RBI wins battle to keep debt management role
- With the Union Finance Ministry reworking its proposal for setting up the Public Debt Management Authority, the Reserve Bank of India has won its biggest battle in its 80-year history.
- The watered-down proposal no longer envisages the RBI to relinquish control over the task of managing the Centre’s borrowings. Instead, the proposed authority, to be housed in the Finance Ministry and staffed mainly by government officials, is being given “limited functionality”. It will take over merely the “front office” for the management of the Centre’s borrowings, while the control over the “back office” will remain with the RBI.
- The authority will be set up through an executive order. The Finance Ministry has put on the backburner its earlier move of amending the RBI Act for setting up the authority. The new plan is to move amendments to the RBI Act for statutory status to the authority and for full transfer of control not before another year or two, the source said.
- “It has now been decided that the transfer of control over the management of government debt from the RBI will not be complete,” a top Finance Ministry source said . “The RBI has opposed the Ministry’s earlier proposal of complete transfer of control to the authority and not wanting to adopt a confrontational position, the Finance Minister has decided not to disturb the RBI set-up.”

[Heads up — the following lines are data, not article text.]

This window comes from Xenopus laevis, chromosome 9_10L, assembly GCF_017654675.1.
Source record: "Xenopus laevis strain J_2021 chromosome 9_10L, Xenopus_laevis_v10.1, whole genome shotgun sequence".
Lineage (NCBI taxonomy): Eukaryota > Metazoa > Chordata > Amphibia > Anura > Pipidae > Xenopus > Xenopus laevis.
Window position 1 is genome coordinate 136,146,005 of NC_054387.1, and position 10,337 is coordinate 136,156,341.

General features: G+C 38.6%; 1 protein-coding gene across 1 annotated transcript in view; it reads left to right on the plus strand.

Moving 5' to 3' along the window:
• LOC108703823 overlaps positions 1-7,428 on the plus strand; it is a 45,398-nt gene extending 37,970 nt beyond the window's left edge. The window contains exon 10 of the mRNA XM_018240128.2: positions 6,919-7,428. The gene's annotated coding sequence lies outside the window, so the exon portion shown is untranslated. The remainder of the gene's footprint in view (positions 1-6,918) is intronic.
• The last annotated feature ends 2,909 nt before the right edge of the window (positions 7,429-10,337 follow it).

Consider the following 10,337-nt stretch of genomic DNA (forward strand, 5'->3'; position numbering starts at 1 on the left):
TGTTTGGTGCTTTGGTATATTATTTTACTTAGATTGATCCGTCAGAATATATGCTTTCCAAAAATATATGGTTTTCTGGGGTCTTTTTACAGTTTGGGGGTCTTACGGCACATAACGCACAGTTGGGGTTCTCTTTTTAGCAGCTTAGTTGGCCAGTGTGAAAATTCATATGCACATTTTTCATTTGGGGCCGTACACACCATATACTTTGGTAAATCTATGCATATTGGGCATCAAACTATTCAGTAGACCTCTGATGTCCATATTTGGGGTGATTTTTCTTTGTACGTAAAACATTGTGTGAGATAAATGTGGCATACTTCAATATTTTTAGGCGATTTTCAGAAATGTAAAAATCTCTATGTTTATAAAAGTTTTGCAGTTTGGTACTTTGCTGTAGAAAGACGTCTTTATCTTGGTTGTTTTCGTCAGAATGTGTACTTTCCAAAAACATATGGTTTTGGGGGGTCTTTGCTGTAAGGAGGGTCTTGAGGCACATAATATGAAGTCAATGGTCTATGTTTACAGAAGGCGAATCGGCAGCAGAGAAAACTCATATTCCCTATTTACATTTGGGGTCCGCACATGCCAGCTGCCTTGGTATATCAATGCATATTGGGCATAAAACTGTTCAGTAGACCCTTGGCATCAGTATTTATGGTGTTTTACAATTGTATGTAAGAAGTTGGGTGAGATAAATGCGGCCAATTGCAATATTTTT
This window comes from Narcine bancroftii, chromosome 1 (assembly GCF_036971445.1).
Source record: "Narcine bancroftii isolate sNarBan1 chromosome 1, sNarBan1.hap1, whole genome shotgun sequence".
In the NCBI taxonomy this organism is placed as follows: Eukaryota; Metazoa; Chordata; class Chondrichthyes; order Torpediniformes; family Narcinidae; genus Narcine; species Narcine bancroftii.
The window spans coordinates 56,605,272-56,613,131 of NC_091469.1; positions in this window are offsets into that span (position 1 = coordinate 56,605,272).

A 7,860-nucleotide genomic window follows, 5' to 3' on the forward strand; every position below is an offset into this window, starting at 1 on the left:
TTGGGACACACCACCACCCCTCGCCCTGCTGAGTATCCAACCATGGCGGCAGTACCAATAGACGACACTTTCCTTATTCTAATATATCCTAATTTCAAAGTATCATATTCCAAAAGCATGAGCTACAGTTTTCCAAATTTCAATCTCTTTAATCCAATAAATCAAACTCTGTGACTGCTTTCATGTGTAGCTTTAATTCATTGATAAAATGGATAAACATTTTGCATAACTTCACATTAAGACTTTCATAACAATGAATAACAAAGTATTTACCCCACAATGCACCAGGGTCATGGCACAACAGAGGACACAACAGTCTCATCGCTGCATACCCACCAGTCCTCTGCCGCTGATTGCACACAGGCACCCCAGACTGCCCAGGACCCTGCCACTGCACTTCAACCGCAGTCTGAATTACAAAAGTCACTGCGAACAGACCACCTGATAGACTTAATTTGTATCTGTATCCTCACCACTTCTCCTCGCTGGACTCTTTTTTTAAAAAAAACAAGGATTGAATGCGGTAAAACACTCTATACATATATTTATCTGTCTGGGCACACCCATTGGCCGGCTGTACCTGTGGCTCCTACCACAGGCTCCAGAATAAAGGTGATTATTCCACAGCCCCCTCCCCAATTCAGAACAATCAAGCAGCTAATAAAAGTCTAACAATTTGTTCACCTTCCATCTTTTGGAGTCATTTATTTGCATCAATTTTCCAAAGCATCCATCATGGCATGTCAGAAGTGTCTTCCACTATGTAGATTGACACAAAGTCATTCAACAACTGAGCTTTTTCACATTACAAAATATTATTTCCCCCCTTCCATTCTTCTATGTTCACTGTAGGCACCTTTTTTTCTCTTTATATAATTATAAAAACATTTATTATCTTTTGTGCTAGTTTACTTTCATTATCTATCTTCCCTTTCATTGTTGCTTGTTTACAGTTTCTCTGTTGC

- In Parliament last month, Union Finance Minister Arun Jaitley withdrew the amendments to the RBI Act announced in his Budget speech in February.
No land acquisition notification for now, A.P. tells High Court
- The Andhra Pradesh government on May 21 told the Hyderabad High Court that it will not issue any statutory notification for acquiring lands for the Capital Region immediately.
- The statement was made by the State’s Additional Advocate General Dammalapati Srinivas before Justice M.S. Ramachandra Rao in the vacation court. The judge was dealing with a writ petition filed by Abhista Realty and Ventures Private Ltd and others. The petitioners challenged a government order (GO 166) issued by AP which exempts the Capital City Development Project from the rigours of two clauses in the Land Acquisition law of 2013. These clauses require social impact assessment to be made before acquisition of land and place stiff restrictions on acquiring multi-crop lands. The Right to Fair Compensation and Transparency in Land Acquisition, Rehabilitation and Resettlement Act, 2013, in the original form, mandates that before acquiring land from citizens a social impact assessment has to be made. Further, unless it is extremely unavoidable, multi-crop lands should not be acquired. After the recent ordinance passed by the Central government amending the earlier law, infrastructure projects and four other projects are exempted from these two clauses.
Nelong Valley opens for tourists first time since 1962
- The picturesque Nelong Valley near the India-China border, which was closed for civilians after the 1962 war, has been opened for tourists.
- The valley, 45 km ahead of the border, falls under the Gangotri National Park in Uttarkashi district.
- “Six vehicles will carry tourists from Bhairavghati to Nelong every day, but no one will be allowed to stay overnight within the 25-km area between Bhairavghati and Nelong,” Shravan Kumar, Deputy Director, Gangotri National Park, said.